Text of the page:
Vice President Yemi Osinbajo has hailed the courage of the founding fathers of the Nigerian media, describing them as the fulcrum of the nation’s nationalist struggle.
Osinbajo, who stated this yesterday in Lagos at the launch of ‘The Making of The Nigerian Flagship: A Story of The Guardian,’ written by Aaron Ukodie and O’Seun Ogunseitan, said the founding fathers of the Nigerian press were “instrumental to the birthing of Nigeria.”
It was a moment of reunion for many who passed out of The Guardian ‘journalism school,’ the Flagship, as they converged at the event.
The occasion attracted important guests such as Osinbajo; a former Governor of Ogun State, Chief Olusegun Osoba, who was chairman of the occasion; former Governor of Cross River State, Mr. Donald Duke; Chairman of THISDAY and ARISE Media Group, Prince Nduka Obaigbena; Dr. Patrick Dele Cole; the Publisher of The Guardian, Lady Maiden Alex-Ibru; Chairman, Ibru Organisation, Chief Oskar Ibru; the Executive Director, Toke Ibru, and the Managing Director of THISDAY Newspaper, Mr. Eniola Bello.
Others are: Mr. Lade Bonuola and a host of old associates like Mr. Ted Iwere; Senator Ayogu Eze; and the Lagos State Commissioner for Information, Mr. Gbenga Omotosho, who all added charm to the four-hour occasion.
It was really an afternoon of reminisces, as everyone that spoke took time to remember the pioneering days of The Guardian.
While pouring encomiums on The Guardian, Osinbajo said the story of the newspaper was significant, for the redefinition it meant for print media in Nigeria, and for its uniqueness in bringing public intellectuals and academics into journalism and breeding a generation of talented journalists.
He said the paper represented “the proud and illustrious tradition of the Nigerian press that practised journalism with a social mission and a commitment to speaking truth to power.
According to him, the paper played an important role in the struggle for Nigeria’s democracy, stressing that it suffered proscription and the fire-bombing of its business offices at Rutam House.
He said: “Alex Ibru, himself, narrowly survived an assassination attempt in which he was severely injured. Years later, I confronted the horror of the attack on him myself, when as Attorney General in Lagos, it was my lot to prosecute his assailants. It was a reflection of the terrible costs that journalists bore as they continued to heroically ply their craft as an act of resistance against tyranny.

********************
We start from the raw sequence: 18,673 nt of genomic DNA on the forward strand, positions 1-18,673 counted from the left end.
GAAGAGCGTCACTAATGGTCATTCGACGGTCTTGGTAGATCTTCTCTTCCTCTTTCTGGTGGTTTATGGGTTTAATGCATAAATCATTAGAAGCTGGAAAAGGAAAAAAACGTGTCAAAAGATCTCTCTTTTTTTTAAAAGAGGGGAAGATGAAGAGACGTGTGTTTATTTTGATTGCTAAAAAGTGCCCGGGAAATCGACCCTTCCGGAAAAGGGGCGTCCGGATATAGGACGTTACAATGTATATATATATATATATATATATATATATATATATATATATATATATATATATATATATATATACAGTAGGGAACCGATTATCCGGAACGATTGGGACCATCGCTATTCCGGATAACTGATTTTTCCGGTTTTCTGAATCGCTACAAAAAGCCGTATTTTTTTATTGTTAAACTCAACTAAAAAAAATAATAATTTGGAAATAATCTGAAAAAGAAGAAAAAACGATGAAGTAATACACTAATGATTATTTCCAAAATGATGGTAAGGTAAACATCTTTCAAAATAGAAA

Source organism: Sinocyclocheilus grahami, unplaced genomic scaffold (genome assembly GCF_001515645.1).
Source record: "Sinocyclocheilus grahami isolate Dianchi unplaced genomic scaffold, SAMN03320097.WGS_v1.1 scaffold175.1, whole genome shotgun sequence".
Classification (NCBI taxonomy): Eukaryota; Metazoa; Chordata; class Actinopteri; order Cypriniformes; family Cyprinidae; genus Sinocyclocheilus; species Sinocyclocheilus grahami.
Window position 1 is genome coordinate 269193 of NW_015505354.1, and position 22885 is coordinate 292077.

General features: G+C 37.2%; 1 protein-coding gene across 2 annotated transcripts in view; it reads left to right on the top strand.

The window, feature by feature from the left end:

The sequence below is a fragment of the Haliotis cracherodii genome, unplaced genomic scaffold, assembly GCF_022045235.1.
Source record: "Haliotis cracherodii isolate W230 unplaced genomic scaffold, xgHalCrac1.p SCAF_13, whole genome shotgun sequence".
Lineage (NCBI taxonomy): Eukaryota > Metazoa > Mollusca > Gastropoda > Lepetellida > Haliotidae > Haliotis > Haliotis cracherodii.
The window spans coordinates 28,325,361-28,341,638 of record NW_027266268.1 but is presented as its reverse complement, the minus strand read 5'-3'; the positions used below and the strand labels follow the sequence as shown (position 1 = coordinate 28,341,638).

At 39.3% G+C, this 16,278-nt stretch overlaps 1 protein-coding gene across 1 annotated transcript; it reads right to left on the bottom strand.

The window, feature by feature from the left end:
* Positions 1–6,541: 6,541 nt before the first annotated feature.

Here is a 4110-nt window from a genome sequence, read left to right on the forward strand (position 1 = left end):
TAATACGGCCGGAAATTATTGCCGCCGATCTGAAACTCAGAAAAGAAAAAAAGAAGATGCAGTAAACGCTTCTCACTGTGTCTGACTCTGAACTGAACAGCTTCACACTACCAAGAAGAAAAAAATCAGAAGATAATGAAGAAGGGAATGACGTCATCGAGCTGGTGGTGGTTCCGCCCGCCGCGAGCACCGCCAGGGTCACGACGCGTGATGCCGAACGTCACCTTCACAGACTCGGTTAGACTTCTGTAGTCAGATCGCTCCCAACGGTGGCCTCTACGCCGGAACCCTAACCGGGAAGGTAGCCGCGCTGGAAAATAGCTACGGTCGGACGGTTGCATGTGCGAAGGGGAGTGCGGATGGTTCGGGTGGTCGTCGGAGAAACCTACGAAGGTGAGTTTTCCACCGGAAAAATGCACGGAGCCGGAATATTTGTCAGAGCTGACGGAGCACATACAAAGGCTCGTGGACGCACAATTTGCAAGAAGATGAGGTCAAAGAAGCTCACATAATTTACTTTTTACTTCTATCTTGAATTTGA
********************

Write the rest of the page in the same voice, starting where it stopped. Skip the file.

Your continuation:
“For decades, the men and women that work at The Guardian have drawn inspiration from the immortal words of Uthman Dan Fodio on its masthead: ‘Conscience is an open wound. Only truth can heal it.’
“It is the role of journalists, to tell the truth even when it is inconvenient. This mission has a special resonance in this day and age.”
He noted; “To grasp the significance of The Guardian, it is important to situate its odyssey within the larger Nigerian story and particularly in the context of the evolution of the fourth estate in our country.
“The Guardian is no longer just a newspaper house, but a public institution – one that has served as an exemplar and a model for generations of media practitioners who replicate its ethos and standards in different ways.”
The Chairman of the occasion, Osoba, thanked Osinbajo for honouring the occasion.
The former Ogun State governor disclosed that he and the late Alex Ibru began the idea of The Guardian about 40 years ago, in Yaba.
Recounting the years of his association with the late Guardian founder, he described him as a deep intellectual in approach, adding that due to his ingenuity, The Guardian became the first paper with not just news but analysis, background to the news and commentaries.
“Ibru never interfered with the professionals in The Guardian. He tolerated what they wrote. He never dictated to the columnists,” Osoba said.
The publisher of The Guardian, while receiving the award given to her husband, reiterated the need for a true federalism, which has become a recurring feature of The Guardian editorials for some time now.
“We would like the president and his men and women to note that restructuring of the federation in the context of federalism is an idea whose time has come and no politics can repel that idea. That is why we have been committed to a weekly commentary on the front page of The Guardian on the issue.
“We do this every Thursday. As you may have seen, today is the 24th edition of our ‘federalism is the answer, after all’ serial. We would like our president to note that a return to true federalism will solve most of our security and economic challenges. It is not new,” she said.
Your help to our media platform will support the delivery of the independent journalism and broadcast the world needs. Support us by making any contribution. Your donation and support allows us to be completely focus, deeply investigative and independent. It also affords us the opportunity to produce more programmes online which is a platform universally utilised.
Please click link to make – DONATION